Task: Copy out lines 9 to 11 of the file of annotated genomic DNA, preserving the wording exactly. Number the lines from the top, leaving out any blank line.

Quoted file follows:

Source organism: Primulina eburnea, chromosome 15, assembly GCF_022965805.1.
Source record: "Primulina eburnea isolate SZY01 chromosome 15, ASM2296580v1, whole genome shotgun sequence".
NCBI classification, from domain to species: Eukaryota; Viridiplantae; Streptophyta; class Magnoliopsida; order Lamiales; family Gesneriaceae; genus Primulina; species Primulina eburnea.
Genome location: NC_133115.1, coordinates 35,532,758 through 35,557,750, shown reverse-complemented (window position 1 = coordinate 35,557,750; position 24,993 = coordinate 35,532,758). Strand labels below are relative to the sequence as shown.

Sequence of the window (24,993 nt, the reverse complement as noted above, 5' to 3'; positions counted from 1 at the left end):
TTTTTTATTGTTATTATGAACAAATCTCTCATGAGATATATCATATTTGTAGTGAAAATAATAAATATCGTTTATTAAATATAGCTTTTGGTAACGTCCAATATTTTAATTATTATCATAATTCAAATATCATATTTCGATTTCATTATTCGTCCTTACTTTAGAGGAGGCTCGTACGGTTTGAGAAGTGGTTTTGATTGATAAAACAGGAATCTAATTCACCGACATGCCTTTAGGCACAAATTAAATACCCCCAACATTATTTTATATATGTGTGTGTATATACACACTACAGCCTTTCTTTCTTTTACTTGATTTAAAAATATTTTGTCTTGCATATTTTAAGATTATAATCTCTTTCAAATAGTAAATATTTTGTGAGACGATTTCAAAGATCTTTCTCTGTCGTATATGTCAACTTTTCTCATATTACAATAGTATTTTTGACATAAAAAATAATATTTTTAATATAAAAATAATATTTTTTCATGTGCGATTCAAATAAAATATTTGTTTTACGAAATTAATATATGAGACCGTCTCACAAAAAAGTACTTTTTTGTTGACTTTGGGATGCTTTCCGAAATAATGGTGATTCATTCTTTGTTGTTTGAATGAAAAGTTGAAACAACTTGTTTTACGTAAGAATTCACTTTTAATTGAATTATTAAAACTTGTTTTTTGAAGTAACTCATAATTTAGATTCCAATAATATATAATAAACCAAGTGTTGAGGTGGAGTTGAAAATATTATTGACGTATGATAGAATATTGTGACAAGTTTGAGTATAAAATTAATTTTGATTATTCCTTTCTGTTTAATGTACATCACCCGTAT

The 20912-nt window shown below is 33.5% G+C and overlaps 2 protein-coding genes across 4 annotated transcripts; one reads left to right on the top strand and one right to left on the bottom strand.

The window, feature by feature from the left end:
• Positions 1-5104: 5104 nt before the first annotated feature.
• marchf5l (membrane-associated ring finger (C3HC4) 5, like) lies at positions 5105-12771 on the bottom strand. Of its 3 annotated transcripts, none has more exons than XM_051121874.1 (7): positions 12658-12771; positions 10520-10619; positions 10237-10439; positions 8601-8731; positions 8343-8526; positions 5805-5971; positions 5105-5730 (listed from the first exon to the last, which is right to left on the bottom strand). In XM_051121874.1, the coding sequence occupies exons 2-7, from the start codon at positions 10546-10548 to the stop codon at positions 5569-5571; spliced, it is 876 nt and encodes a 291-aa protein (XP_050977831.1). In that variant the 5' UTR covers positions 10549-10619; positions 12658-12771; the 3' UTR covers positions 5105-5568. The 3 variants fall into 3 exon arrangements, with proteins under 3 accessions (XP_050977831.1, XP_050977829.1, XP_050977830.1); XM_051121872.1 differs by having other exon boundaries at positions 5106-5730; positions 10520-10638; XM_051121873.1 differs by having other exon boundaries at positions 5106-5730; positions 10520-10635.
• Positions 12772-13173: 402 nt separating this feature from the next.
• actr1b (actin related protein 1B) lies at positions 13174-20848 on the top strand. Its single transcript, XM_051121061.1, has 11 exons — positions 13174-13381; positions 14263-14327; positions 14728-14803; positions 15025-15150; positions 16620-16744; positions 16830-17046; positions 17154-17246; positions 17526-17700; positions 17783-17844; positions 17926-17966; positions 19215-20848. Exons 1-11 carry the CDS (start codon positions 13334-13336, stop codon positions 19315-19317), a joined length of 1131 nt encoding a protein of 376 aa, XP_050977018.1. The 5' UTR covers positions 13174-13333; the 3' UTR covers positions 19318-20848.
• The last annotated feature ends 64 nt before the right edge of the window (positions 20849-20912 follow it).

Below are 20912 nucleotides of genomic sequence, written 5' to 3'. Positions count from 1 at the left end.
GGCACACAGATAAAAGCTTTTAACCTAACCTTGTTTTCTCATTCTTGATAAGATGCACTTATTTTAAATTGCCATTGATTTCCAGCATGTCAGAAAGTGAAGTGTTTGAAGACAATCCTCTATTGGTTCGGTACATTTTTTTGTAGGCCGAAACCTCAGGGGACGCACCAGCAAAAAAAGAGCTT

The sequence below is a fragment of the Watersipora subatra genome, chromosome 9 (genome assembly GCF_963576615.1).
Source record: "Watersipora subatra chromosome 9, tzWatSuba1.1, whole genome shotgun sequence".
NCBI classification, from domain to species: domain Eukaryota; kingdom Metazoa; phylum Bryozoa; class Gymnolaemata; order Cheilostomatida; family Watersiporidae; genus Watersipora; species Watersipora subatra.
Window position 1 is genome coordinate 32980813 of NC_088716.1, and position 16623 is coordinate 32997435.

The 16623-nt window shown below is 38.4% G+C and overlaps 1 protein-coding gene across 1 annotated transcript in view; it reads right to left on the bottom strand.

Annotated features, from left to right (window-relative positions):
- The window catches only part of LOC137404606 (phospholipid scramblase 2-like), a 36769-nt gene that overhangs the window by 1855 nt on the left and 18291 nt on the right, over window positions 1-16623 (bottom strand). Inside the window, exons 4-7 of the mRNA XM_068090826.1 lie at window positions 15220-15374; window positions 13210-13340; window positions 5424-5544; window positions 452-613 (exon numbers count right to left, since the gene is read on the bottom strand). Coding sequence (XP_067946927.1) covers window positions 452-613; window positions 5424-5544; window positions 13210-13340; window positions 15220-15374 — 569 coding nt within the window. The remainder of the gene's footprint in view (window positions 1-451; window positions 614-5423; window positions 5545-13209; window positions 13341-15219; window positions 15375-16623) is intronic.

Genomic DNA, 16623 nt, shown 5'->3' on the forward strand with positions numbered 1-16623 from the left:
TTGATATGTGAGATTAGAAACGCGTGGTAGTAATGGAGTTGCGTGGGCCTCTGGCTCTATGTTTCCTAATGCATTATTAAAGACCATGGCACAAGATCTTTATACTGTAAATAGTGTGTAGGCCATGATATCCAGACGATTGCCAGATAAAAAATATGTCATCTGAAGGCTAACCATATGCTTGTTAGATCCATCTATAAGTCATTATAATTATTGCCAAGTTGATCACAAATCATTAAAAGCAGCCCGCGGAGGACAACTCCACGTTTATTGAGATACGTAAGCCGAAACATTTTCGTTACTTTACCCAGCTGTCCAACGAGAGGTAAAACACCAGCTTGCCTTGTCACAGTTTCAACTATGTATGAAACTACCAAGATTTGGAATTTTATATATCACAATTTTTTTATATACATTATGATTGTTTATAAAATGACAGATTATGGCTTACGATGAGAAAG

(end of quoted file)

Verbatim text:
• Positions 1-5104: 5104 nt before the first annotated feature.
• marchf5l (membrane-associated ring finger (C3HC4) 5, like) lies at positions 5105-12771 on the bottom strand. Of its 3 annotated transcripts, none has more exons than XM_051121874.1 (7): positions 12658-12771; positions 10520-10619; positions 10237-10439; positions 8601-8731; positions 8343-8526; positions 5805-5971; positions 5105-5730 (listed from the first exon to the last, which is right to left on the bottom strand). In XM_051121874.1, the coding sequence occupies exons 2-7, from the start codon at positions 10546-10548 to the stop codon at positions 5569-5571; spliced, it is 876 nt and encodes a 291-aa protein (XP_050977831.1). In that variant the 5' UTR covers positions 10549-10619; positions 12658-12771; the 3' UTR covers positions 5105-5568. The 3 variants fall into 3 exon arrangements, with proteins under 3 accessions (XP_050977831.1, XP_050977829.1, XP_050977830.1); XM_051121872.1 differs by having other exon boundaries at positions 5106-5730; positions 10520-10638; XM_051121873.1 differs by having other exon boundaries at positions 5106-5730; positions 10520-10635.
• Positions 12772-13173: 402 nt separating this feature from the next.